Interestingly, I solved these issues by manually letting the learning rate decay to its half at scheduled step (e.g. lr = 0.5 * lr, every 20 epochs). After doing so, Pytorch could reach comparable results as Tensorflow (without decaying its learning rate), and everything works fine for me.

However, I think that actually Adam should adjust its learning rate automatically. So I still don’t know the true reason for this.


In general, a whole learning system consists of:

  1. data loading (including train/val/test split, data augmentation, batching, etc)
  2. prediction model (your neural network)
  3. loss computation
  4. gradient computation
  5. model initialization
  6. optimization
  7. metric (accuracy, precision, etc) computation

In my experience, double check every aspect of you code before concluding it is an optimizer-related issue (Most of the time, it’s not…).

Specifically, you can do the followings to check the correctness of your code:

  • [easy check] switch optimizers (SGD, SGD + momentum, etc.) and check if the performance gap persists
  • [easy check] disable more advanced techniques like BatchNorm, Dropout and check the final performance
  • use the same dataloader (therefore, both tensorflow and pytorch will get the same inputs for every batch) and check the final performance
  • use the same inputs, check both the forward and backward outputs

Good Luck.


Can anyone from the PyTorch Dev team address this issue? @ptrblck @smth

@bily’s suggestions seem very reasonable.
If you still have some issues getting approx. the same results, I would like to dig a bit deeper.
Also, it would help if you could provide executable scripts for both implementations.

Also, since the loss function is non-convex, random weight initialization can make huge difference. I recommend repeating the experiment with ~5 different random seeds in both frameworks (TensorFlow, PyTorch and then compare the top ~1-3 results.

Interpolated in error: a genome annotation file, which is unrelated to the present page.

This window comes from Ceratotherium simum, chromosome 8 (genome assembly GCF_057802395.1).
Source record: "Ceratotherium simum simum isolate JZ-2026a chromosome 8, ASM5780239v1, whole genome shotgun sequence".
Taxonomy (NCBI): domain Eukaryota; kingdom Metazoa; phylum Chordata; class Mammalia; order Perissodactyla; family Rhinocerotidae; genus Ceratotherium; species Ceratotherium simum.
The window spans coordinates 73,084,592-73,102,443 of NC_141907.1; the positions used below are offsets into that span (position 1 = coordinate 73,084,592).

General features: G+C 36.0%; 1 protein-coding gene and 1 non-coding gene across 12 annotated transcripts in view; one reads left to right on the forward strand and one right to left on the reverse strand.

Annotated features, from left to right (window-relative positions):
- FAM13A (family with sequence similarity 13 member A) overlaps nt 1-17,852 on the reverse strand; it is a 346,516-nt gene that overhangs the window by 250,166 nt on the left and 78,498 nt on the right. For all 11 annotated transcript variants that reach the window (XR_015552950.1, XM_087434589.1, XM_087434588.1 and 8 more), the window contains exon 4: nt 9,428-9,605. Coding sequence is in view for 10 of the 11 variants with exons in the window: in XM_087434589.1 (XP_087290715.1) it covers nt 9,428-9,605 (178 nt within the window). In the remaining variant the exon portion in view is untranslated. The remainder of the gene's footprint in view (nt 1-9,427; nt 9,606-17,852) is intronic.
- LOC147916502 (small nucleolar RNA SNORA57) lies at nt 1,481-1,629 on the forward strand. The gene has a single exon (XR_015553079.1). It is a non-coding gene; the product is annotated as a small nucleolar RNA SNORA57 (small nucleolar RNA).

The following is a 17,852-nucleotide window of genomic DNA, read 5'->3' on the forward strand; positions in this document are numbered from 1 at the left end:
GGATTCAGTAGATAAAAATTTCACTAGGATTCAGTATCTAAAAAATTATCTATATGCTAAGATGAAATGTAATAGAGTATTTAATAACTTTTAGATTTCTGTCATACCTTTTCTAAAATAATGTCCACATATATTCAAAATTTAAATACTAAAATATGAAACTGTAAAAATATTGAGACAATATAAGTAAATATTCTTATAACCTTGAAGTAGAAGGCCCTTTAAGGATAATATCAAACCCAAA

I’m having the same problem, and spent long time to double check all what @bily suggested.
Here are two projects, one is the original Tensorflow code of a paper called “Fast-Slow Recurrent Neural Networks”, which had state of the art results in Language Model task.
The second is my Pytorch implementation.
I got poor results using Adam optimizer. I also tried different optimizers on both implementations, but still got poor results. It seems that no matter what optimizer I choose, the Pytorch loss stack at some level where TF loss keep getting smaller.

Here are the links for both project in my github account:
Pytorch implementation:
TF implementation:

I removed the fancy optimizations in both implementatinos (like zoneout and layer normalization) but still got poor results in Pytorch compared to TF.

The architecture is not complicated at all, its only 3 LSTM cells. Just look at the forward method to understand it.

I’ll appreciate you response on it.

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What I usually do at that point:

  • Do you get the same outputs for the same inputs (I usually save a batch from TF in numpy format when I do this)?
  • If so, do you get the same gradients?
    (again, I usually save the TF gradients in numpy to compare)

Best regards


Hi Tom,

No, I didn’t do one to one comparison. I would have to export the initial weights for that manner from TF classifier to the Pytorch one and then run the network.
And also make sure that the input is the same and in the same order of course.

What I did do is I checked that each batch contains the same samples in both implementations. It does.
But the batches don’t come at the same order which shouldn’t be a problem.

I also checked that the gradients are pretty much on the same scale during the run. Means that after each batch I printed the gradients and look at the numbers. So in the first batches, the gradients are big and then getting lower during the epochs. Same scale in both implementations.

I’ll consider your advice about trying to replicate the results of the TF network with my Pytorch one.

Another thing to consider is that I think Tf and PyTorch use different default weight initialization schemes, which may also have an effect (and will also effect the learning rate etc etc)